Next up on the calendar is a Meet the Author evening at the Plymouth Public Library. Come join me at 6 p.m. on Monday, September 23rd for a candid discussion of my experience of writing and publishing my first novel The Hidden Legacy, and the pursuit of new projects. The journey of it is a shared experience with many individuals who chase their passion while still dedicating themselves to their relationships, families, and other work. I’d love to discuss your questions and curiosities, and learn from your experiences, as well. If you’ve read The Hidden Legacy, or simply want to know more about it, the floor will be open for conversaton on the book too.

Carrie Sue Barnes 2019 FBEvent

If you’re in the area (or anywhere near it!) on Monday, September 23rd, make your way to the Plymouth Public Library at 6 p.m. I’ll be ready to welcome you!

Books, Gratitude, Personal Reflection, The Hidden Legacy, Writing

Oh, What a Day!

My collection of author-life experiences is limited. Growing, thank goodness, but still limited. It could be my lingering newbie status that makes the events of last Tuesday so edifying. Or maybe, no matter how long I’m on this adventure of establishing myself as an author, the shine will never wear off opportunities like these.

After dropping my kids off at school, I rushed up the rainy freeway to Manitowoc for my first radio interview! I walked into the building eager but nervous. Craig at WCUB 980 AM set me at ease though. Once we got rolling, the nervousness evaporated and I felt only the rightness of donning my author hat as I told listeners about The Hidden Legacy. You can listen to the podcast of my interview here. I wasn’t embarrassed while listening to it afterward, so I’m calling it a genuine win!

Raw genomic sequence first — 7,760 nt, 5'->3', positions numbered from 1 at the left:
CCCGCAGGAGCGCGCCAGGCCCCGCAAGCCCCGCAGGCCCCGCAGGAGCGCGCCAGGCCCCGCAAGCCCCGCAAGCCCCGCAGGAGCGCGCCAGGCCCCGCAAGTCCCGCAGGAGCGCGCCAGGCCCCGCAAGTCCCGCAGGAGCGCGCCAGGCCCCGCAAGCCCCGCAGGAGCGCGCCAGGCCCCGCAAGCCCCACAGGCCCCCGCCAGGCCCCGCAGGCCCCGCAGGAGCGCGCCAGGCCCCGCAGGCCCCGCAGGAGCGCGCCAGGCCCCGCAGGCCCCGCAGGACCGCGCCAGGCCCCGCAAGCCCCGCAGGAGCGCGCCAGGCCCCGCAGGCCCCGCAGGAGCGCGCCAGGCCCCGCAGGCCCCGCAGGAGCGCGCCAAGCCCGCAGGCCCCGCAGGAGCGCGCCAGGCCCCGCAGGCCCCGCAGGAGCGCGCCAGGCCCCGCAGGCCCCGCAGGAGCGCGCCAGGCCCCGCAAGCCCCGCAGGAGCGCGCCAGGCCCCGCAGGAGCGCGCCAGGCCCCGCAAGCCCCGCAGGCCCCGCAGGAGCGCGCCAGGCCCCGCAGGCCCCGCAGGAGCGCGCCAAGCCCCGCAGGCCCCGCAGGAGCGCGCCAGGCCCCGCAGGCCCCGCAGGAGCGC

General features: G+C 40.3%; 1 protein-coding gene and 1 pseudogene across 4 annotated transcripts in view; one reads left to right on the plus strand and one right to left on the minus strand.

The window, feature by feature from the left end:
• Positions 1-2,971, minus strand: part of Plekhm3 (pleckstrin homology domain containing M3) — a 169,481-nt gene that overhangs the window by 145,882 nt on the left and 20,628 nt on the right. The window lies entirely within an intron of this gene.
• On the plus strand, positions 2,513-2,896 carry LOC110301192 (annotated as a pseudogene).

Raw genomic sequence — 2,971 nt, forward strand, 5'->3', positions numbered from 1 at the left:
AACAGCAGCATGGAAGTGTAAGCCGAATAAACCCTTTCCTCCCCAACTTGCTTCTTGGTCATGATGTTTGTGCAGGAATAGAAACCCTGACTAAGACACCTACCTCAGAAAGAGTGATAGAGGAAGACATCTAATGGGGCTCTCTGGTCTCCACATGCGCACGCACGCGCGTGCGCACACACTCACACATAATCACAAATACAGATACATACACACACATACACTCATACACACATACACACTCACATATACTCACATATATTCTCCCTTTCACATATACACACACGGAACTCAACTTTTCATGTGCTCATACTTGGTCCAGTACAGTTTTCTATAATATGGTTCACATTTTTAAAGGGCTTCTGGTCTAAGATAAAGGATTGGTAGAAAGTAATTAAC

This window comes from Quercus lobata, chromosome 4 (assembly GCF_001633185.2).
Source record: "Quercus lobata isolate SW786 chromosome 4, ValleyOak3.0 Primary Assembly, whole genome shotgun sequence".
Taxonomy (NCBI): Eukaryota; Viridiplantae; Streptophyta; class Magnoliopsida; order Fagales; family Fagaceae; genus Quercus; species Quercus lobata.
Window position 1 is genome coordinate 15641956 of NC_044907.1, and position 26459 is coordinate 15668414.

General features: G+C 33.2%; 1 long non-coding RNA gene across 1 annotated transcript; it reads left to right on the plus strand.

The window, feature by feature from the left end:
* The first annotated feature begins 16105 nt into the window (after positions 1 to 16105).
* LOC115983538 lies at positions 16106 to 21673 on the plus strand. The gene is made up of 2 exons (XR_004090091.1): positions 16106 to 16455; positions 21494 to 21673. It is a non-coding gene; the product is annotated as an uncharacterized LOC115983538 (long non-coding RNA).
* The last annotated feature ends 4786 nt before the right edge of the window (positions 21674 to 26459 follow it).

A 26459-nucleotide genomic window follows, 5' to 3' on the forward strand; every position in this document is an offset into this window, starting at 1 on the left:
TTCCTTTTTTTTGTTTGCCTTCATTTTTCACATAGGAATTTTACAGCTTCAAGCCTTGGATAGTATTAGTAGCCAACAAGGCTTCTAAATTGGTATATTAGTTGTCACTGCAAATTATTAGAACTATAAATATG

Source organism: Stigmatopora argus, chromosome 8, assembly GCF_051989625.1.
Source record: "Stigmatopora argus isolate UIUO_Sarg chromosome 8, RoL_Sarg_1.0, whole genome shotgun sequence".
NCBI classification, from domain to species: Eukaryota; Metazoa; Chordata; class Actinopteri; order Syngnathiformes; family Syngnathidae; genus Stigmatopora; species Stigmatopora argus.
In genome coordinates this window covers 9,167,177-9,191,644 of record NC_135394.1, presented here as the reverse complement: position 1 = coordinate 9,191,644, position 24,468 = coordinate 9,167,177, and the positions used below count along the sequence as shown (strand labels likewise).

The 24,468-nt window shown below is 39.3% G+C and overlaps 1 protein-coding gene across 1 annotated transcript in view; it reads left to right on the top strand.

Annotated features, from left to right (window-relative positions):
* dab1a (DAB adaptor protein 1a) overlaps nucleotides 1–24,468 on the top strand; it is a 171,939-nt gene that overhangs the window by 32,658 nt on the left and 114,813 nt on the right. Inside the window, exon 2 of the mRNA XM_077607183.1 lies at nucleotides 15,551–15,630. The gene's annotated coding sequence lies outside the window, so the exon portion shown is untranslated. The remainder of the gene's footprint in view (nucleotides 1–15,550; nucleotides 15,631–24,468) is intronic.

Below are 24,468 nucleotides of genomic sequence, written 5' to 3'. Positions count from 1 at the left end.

20190917_100117.jpg

The primary reason I had the opportunity to interview on WCUB was to promote my author visit to the Manitowoc Public Library on that same day. That’s right! I didn’t have to remove that author hat after the interview. I kept it in place as I spent an hour with readers at the library. In the previous months, the library quite generously acquired about twenty copies of The Hidden Legacy and chose it for September’s “Morning Book Talk.” Rendering me both humbled and proud, I was told by the facilitor of the group that all twenty copies were checked out! I still can’t state that without grinning.

20190917_100327.jpg

Ten individuals who had read the novel, along with Therese (the wonderful and helpful facilitator) and me, enjoyed a thorough discussion of the book, as well as my writing process. It was a dynamic, non-stop conversation that was the stuff of legit author-life. The group had numerous questions for me (we didn’t even touch the prepared discussion questions), and it was a special privilege to hear a few of them share their favorite parts of The Hidden Legacy.